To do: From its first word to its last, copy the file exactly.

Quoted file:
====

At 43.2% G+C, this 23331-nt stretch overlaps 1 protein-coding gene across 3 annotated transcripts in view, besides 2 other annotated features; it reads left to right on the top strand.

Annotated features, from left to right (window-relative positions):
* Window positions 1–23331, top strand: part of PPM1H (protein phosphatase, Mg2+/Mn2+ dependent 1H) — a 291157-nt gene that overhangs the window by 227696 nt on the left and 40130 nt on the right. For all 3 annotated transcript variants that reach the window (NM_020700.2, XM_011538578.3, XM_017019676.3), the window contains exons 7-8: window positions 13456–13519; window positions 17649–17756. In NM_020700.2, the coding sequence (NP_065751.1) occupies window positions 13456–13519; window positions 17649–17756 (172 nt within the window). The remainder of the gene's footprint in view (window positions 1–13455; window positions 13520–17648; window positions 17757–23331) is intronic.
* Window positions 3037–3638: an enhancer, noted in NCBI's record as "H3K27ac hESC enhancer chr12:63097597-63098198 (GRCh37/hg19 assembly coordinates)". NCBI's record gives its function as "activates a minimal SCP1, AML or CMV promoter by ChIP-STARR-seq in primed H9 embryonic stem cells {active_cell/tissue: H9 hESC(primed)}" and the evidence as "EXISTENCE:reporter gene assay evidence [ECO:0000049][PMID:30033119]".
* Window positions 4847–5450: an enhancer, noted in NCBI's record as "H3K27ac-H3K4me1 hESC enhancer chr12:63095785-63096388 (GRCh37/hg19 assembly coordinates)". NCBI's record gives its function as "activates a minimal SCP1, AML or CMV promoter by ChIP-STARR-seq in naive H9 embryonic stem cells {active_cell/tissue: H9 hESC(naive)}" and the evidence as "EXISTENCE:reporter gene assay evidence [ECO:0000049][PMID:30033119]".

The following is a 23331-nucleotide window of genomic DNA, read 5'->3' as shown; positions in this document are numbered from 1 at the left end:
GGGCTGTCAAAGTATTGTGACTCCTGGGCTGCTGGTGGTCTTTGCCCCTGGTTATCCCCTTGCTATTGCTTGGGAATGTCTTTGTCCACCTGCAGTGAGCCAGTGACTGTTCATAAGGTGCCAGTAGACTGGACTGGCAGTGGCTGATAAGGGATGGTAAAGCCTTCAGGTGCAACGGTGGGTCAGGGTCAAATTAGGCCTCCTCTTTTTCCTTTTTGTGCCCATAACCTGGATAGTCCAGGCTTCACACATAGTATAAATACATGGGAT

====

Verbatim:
At 43.2% G+C, this 23331-nt stretch overlaps 1 protein-coding gene across 3 annotated transcripts in view, besides 2 other annotated features; it reads left to right on the top strand.

Annotated features, from left to right (window-relative positions):
* Window positions 1–23331, top strand: part of PPM1H (protein phosphatase, Mg2+/Mn2+ dependent 1H) — a 291157-nt gene that overhangs the window by 227696 nt on the left and 40130 nt on the right. For all 3 annotated transcript variants that reach the window (NM_020700.2, XM_011538578.3, XM_017019676.3), the window contains exons 7-8: window positions 13456–13519; window positions 17649–17756. In NM_020700.2, the coding sequence (NP_065751.1) occupies window positions 13456–13519; window positions 17649–17756 (172 nt within the window). The remainder of the gene's footprint in view (window positions 1–13455; window positions 13520–17648; window positions 17757–23331) is intronic.
* Window positions 3037–3638: an enhancer, noted in NCBI's record as "H3K27ac hESC enhancer chr12:63097597-63098198 (GRCh37/hg19 assembly coordinates)". NCBI's record gives its function as "activates a minimal SCP1, AML or CMV promoter by ChIP-STARR-seq in primed H9 embryonic stem cells {active_cell/tissue: H9 hESC(primed)}" and the evidence as "EXISTENCE:reporter gene assay evidence [ECO:0000049][PMID:30033119]".
* Window positions 4847–5450: an enhancer, noted in NCBI's record as "H3K27ac-H3K4me1 hESC enhancer chr12:63095785-63096388 (GRCh37/hg19 assembly coordinates)". NCBI's record gives its function as "activates a minimal SCP1, AML or CMV promoter by ChIP-STARR-seq in naive H9 embryonic stem cells {active_cell/tissue: H9 hESC(naive)}" and the evidence as "EXISTENCE:reporter gene assay evidence [ECO:0000049][PMID:30033119]".

The following is a 23331-nucleotide window of genomic DNA, read 5'->3' as shown; positions in this document are numbered from 1 at the left end:
GGGCTGTCAAAGTATTGTGACTCCTGGGCTGCTGGTGGTCTTTGCCCCTGGTTATCCCCTTGCTATTGCTTGGGAATGTCTTTGTCCACCTGCAGTGAGCCAGTGACTGTTCATAAGGTGCCAGTAGACTGGACTGGCAGTGGCTGATAAGGGATGGTAAAGCCTTCAGGTGCAACGGTGGGTCAGGGTCAAATTAGGCCTCCTCTTTTTCCTTTTTGTGCCCATAACCTGGATAGTCCAGGCTTCACACATAGTATAAATACATGGGAT